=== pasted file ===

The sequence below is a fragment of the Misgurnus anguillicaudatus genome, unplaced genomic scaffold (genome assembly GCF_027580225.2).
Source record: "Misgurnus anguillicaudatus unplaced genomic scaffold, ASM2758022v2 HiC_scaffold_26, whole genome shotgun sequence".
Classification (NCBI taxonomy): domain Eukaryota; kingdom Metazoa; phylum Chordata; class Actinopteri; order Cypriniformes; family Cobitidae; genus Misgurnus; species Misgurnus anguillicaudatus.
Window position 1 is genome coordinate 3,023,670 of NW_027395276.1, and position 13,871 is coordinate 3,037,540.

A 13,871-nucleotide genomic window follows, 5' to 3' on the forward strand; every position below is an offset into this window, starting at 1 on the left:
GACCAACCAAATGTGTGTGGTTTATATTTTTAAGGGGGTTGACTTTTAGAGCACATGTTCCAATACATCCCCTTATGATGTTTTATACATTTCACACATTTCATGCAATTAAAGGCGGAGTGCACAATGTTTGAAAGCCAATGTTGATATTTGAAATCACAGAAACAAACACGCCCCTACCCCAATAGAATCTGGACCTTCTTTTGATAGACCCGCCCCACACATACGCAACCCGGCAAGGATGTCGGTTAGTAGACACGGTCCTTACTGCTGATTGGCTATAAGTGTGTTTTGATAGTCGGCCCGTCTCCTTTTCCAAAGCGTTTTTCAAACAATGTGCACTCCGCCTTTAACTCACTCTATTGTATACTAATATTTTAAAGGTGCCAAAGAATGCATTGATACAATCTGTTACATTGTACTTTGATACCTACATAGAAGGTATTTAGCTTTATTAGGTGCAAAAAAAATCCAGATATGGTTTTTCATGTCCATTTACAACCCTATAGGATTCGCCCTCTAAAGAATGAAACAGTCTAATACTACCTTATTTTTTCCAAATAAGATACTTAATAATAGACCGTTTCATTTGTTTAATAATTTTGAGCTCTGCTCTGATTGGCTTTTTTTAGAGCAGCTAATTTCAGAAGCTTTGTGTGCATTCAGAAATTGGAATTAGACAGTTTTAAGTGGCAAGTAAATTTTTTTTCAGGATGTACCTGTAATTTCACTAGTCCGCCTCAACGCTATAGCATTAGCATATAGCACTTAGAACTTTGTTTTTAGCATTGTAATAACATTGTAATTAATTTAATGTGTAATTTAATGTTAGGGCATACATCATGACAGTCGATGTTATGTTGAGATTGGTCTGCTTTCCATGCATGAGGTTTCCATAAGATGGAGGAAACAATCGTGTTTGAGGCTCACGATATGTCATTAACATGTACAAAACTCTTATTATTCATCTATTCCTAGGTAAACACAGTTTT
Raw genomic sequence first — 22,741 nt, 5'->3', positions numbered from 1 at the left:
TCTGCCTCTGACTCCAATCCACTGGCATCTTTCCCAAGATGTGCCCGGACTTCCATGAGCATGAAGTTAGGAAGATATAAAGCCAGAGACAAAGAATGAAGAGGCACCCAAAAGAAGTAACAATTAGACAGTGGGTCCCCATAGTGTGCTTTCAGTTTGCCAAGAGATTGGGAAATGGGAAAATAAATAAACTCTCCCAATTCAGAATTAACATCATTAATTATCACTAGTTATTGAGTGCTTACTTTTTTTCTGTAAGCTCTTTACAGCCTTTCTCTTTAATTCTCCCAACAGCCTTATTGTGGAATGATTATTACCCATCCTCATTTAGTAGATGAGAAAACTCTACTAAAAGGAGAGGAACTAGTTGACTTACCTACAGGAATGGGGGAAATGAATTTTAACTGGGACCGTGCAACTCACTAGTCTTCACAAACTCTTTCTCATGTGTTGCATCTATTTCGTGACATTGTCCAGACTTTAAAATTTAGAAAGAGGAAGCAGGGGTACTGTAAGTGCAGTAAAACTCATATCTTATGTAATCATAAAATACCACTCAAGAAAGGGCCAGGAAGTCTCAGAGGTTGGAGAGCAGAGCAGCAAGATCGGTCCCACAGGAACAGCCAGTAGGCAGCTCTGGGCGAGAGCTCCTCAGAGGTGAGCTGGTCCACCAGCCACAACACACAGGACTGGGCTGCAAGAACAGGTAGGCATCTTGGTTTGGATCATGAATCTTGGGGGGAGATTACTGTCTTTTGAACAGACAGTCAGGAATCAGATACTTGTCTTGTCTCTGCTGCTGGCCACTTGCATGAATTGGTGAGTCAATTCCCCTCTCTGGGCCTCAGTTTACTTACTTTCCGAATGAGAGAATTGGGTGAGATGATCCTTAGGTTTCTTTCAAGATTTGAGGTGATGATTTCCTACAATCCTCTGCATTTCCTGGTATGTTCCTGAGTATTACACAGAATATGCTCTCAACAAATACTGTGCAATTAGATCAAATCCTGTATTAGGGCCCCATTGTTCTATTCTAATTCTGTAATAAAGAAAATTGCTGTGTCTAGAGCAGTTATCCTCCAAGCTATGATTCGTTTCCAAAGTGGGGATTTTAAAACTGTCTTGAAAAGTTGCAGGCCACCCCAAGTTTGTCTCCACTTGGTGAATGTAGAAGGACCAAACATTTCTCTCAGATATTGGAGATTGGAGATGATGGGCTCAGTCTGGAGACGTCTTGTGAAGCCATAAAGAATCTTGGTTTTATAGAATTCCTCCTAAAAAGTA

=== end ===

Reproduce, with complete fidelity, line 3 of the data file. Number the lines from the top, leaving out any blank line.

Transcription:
Classification (NCBI taxonomy): domain Eukaryota; kingdom Metazoa; phylum Chordata; class Actinopteri; order Cypriniformes; family Cobitidae; genus Misgurnus; species Misgurnus anguillicaudatus.